Paul was a good politician. I once thought that calling something in the church “political”, or someone in the faith a “politician” was at best a back-handed compliment. My thinking has changed on that. During my Doctor of Ministry classes, one of our professors reminded us that we are all political creatures, as politics is the study of relationships within a society. And Paul, as an ambassador for Jesus Christ, was a wonderful politician. Case in point, sharing the Good News in Athens:
While Paul was waiting for them in Athens, he was deeply distressed to see that the city was full of idols. So he argued in the synagogue with the Jews and the devout persons, and also in the marketplace every day with those who happened to be there. Also some Epicurean and Stoic philosophers debated with him. Some said, “What does this babbler want to say?” Others said, “He seems to be a proclaimer of foreign divinities.” (This was because he was telling the good news about Jesus and the resurrection.) So they took him and brought him to the Areopagus and asked him, “May we know what this new teaching is that you are presenting? It sounds rather strange to us, so we would like to know what it means.” Now all the Athenians and the foreigners living there would spend their time in nothing but telling or hearing something new.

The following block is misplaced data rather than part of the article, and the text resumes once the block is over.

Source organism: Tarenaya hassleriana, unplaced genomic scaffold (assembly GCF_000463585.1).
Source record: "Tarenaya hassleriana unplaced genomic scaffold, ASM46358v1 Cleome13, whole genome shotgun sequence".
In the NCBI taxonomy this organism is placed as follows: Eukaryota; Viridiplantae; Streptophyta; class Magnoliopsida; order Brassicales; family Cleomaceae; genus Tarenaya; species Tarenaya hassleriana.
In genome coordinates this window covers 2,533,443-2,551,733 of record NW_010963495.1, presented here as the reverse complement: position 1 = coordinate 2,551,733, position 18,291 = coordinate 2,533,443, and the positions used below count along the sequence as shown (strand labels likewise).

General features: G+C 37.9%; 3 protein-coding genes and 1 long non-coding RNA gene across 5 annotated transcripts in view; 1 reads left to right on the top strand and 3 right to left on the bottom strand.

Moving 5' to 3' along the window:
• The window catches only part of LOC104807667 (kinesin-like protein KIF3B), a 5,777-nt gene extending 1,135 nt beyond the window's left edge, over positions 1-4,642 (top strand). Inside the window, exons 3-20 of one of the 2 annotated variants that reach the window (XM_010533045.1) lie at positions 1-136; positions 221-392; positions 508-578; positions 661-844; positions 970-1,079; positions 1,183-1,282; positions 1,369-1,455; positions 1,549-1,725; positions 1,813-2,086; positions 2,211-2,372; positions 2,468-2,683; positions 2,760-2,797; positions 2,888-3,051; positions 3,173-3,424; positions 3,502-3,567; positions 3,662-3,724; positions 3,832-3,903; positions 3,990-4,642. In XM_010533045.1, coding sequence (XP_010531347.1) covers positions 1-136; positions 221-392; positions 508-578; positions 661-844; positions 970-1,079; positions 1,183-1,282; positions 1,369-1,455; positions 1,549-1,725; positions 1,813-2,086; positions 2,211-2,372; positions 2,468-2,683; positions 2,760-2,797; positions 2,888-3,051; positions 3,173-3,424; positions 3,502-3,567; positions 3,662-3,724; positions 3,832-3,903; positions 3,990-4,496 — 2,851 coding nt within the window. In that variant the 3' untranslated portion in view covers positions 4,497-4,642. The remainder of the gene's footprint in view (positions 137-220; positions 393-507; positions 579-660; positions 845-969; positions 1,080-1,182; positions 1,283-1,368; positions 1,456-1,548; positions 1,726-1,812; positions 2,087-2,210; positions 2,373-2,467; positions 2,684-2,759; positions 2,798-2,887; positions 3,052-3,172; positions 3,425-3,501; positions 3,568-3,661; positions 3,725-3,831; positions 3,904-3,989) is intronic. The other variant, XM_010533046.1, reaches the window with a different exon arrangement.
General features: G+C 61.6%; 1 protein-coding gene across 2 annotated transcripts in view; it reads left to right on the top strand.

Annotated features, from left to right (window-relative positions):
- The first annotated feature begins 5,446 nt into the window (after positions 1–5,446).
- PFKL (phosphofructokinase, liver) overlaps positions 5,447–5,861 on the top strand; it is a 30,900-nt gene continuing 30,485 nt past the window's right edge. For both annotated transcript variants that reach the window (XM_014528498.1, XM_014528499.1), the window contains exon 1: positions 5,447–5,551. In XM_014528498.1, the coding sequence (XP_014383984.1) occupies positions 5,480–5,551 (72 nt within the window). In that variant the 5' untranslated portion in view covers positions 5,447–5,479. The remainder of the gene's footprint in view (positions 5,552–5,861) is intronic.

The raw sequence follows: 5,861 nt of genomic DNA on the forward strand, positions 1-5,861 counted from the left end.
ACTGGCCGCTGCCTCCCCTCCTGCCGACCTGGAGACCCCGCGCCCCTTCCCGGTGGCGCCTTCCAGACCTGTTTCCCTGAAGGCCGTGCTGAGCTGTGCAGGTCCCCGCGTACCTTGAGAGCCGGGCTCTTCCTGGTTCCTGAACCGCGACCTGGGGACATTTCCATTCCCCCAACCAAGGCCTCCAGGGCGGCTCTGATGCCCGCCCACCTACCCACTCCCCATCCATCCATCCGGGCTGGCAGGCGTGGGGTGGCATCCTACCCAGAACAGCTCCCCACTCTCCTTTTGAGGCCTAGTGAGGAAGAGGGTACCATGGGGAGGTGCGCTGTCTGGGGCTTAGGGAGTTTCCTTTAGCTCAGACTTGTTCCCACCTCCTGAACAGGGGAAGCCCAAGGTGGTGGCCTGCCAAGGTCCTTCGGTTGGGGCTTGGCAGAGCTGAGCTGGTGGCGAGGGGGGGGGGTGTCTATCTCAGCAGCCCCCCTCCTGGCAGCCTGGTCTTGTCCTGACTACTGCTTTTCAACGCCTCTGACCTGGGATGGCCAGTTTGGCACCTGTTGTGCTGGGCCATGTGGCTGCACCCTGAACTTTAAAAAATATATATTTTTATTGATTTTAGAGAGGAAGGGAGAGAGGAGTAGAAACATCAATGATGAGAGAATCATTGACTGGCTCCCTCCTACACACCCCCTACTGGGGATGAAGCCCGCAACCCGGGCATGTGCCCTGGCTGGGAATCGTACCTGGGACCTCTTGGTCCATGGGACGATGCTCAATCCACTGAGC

Then Paul stood in front of the Areopagus and said, “Athenians, I see how extremely religious you are in every way. For as I went through the city and looked carefully at the objects of your worship, I found among them an altar with the inscription, ‘To an unknown god.’ What therefore you worship as unknown, this I proclaim to you. (Acts 17:16-23)
Paul could have argued with the locals, telling them how his God was so much more impressive than their false gods. But instead, he started connecting with them where they were. “I see that you are religious”, he began. If he wanted to talk faith with these folks, he needed to acknowledge that they too could talk faith. He mentioned that they had already erected a shrine to an unknown god. Then, we gave them the name and selling points of God Almighty.
The God who made the world and everything in it, he who is Lord of heaven and earth, does not live in shrines made by human hands, nor is he served by human hands, as though he needed anything, since he himself gives to all mortals life and breath and all things. From one ancestor he made all nations to inhabit the whole earth, and he allotted the times of their existence and the boundaries of the places where they would live, so that they would search for God and perhaps grope for him and find him—though indeed he is not far from each one of us. For ‘In him we live and move and have our being’; as even some of your own poets have said, ‘For we too are his offspring.’ (Acts 17:24-28)
And once Paul found a common ground for a faithful exploration, he introduced them to Jesus.
We could learn a lot from Paul as we are hoping to be ambassadors for God, sharing Christ with those who don’t know him. Maybe we could identify where people are searching for comfort, purpose, meaning and guidance, and then let them know how Jesus has provided that in our lives. We might be able to meet them where they are searching for faith, and then let them walk the path with us.
God, give me the words to speak, and the passion for the life you offer, that allows me to be used as a guide today for someone who is searching for you. Lead me today as I follow my Lord and Savior Jesus, in whose name I pray. Amen.